I teach courses in rhetoric, writing, and law, and usually a combination of these. My interdisciplinary freshman composition course immerses first year students in legal discourse. They learn to recognize genres and language conventions, to effectively persuade an audience, and to support claims with evidence. Some colleagues have expressed and doubts in response to my choice of judicial opinions as texts; after all, few discourses are more opaque than that of lawyers. I encourage other teachers to use legal texts in their courses, to believe in their students’ ability to forge an understanding—one that works for them—of the texts, vocabulary, and styles of law. In class, when we talk about Brown v. Board of Education, a case that most students are familiar with, even if they have not read it, we write the issue of the case on the board: “Does segregation of school children on the basis of race violate the Equal Protection Clause?” Every single year, without any guidance from me, students invariably locate the most persuasive word in that sentence. It is not “segregation,” or “race,” or even “Equal Protection.” The word is children—the pathos at the center of the case—and they spot it every time. Legal discourse may be full of jargon and at times opaque, but if you believe in your students, in yourself, and in Aristotle, you and your students can find a place where language intersects with law and changes the world. When you all reach that place, you’re there, your human spirit merges with the human spirit in law and language.
Sharing authority with students is a practical matter. For example, workshops are central to my teaching practice. We use an online document collaboration software—this semester it was Google Docs—to write and revise together in class. Each group of students can watch, in real time, as writers make changes to a text. There are a few workshop rules students must follow, such as vigilant timekeeping. And, before students can ask me a question, they must ask their group-mates first. Collaborating in this fashion, they learn to listen to each other, to trust each other, and by doing so, to listen to and trust themselves. Sharing authority is not a teaching style, it is a teaching imperative. With luck, they leave my class thinking, We have power.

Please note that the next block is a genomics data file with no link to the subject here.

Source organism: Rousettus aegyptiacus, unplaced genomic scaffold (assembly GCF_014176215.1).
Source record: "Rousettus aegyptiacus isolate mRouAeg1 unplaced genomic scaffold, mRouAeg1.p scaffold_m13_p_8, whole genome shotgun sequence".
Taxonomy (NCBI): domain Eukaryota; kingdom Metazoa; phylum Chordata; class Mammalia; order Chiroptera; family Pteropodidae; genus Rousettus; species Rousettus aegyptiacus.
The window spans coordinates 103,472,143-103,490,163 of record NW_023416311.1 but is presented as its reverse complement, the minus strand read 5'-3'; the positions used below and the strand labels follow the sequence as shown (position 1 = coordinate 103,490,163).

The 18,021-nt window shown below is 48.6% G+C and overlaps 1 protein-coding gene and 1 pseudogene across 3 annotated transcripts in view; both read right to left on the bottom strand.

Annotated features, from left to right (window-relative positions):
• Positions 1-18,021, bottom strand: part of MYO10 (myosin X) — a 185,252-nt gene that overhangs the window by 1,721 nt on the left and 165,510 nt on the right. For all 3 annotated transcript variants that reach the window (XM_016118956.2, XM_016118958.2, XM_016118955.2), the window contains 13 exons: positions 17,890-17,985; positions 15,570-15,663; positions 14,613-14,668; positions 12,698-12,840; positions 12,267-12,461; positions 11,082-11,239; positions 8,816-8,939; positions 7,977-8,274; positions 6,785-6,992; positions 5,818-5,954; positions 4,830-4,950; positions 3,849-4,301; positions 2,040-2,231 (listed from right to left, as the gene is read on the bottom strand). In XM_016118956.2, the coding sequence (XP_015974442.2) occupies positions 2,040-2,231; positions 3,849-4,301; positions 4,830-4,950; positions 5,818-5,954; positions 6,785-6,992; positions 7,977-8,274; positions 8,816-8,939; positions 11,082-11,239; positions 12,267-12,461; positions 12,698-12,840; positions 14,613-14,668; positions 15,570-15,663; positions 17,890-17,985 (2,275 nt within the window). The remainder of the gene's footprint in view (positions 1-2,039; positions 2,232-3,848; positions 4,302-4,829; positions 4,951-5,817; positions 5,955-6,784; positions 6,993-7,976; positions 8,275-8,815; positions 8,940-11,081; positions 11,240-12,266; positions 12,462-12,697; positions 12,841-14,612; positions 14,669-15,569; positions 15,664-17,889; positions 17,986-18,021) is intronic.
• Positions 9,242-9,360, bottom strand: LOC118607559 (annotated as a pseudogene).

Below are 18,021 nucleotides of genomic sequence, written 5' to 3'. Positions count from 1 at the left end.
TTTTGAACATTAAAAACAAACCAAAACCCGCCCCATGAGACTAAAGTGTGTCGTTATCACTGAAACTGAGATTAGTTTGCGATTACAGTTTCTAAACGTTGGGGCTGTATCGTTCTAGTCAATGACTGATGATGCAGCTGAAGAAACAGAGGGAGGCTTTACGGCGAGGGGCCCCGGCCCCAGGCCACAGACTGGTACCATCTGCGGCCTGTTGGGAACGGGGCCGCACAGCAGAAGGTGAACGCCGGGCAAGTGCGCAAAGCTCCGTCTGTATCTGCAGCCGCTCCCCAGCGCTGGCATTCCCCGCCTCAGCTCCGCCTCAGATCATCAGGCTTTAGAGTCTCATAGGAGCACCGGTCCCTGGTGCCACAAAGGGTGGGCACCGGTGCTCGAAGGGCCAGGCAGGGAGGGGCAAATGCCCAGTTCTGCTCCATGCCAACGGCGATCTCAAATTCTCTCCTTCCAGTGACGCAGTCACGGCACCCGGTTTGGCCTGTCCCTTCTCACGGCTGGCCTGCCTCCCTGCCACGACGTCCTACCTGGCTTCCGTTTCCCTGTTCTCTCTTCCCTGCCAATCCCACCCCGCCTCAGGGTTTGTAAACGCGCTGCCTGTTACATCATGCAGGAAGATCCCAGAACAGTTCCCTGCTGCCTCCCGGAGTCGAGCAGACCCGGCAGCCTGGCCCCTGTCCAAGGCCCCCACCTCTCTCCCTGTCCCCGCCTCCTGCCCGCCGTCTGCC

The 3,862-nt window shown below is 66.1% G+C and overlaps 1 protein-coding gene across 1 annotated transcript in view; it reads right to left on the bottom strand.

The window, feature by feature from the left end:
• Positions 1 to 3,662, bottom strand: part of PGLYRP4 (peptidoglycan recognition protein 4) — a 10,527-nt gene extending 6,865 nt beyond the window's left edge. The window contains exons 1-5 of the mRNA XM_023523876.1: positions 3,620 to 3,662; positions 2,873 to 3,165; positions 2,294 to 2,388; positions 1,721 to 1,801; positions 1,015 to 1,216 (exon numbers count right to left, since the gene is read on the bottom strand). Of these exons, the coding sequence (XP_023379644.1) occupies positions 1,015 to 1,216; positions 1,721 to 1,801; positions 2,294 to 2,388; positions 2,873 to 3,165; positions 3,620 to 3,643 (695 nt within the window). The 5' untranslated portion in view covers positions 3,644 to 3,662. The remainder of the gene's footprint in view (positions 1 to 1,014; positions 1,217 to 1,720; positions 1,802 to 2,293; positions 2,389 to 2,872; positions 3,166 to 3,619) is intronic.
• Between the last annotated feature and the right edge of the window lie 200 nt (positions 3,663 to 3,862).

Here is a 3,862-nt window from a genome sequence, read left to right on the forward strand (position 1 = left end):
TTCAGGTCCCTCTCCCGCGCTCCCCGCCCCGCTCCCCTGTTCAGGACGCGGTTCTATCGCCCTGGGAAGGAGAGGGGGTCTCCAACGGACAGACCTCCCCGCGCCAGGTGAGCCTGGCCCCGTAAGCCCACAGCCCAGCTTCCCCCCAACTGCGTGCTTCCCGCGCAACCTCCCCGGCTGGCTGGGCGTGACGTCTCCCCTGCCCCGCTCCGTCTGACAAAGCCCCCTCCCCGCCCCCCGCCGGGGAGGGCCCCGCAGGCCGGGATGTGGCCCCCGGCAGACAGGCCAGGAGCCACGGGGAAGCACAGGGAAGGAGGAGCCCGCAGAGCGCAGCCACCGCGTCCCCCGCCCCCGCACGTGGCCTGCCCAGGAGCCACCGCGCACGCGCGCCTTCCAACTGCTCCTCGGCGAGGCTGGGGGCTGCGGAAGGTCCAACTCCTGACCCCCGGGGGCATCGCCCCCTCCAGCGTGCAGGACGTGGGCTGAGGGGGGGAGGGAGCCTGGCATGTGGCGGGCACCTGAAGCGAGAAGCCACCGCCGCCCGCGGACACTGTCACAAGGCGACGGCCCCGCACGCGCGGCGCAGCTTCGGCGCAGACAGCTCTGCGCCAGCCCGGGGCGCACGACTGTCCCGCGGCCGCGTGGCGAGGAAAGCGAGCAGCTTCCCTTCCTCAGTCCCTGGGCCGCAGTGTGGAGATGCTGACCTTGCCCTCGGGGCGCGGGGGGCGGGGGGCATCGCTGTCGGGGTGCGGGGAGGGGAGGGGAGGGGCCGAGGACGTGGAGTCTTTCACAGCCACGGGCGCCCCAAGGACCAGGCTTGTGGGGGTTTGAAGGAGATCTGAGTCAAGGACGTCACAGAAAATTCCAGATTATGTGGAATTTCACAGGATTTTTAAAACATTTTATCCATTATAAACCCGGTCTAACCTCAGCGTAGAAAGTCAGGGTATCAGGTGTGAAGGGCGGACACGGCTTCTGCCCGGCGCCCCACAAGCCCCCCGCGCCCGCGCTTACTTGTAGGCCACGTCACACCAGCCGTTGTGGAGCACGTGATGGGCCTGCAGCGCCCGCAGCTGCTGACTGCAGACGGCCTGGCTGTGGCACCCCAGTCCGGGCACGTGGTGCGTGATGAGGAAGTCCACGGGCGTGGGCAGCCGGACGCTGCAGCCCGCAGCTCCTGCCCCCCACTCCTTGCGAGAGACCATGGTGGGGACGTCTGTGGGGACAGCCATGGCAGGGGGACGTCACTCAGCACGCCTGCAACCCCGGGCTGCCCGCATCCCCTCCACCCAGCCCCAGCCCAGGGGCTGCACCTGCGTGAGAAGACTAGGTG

Teacher Andy taught me that great teachers share knowledge freely with students because they believe knowledge belongs to everyone. Great teachers also recognize that knowledge comes in many forms and arrives from many places; therefore, they are not afraid to learn from students. In my upper-level law and rhetoric seminar, my students write research papers in the genre of the law journal article. Toward the end of the semester, they submit their papers for publication in peer-reviewed journals. There is a moment in the semester, shortly before they send off their papers, when they realize that they are the experts in their area of research, and that their work is worthy of publication. And—this blows them away—they realize that they know more than their teacher about their topic. When that realization hits, as a teacher I think to myself, It’s great to be alive.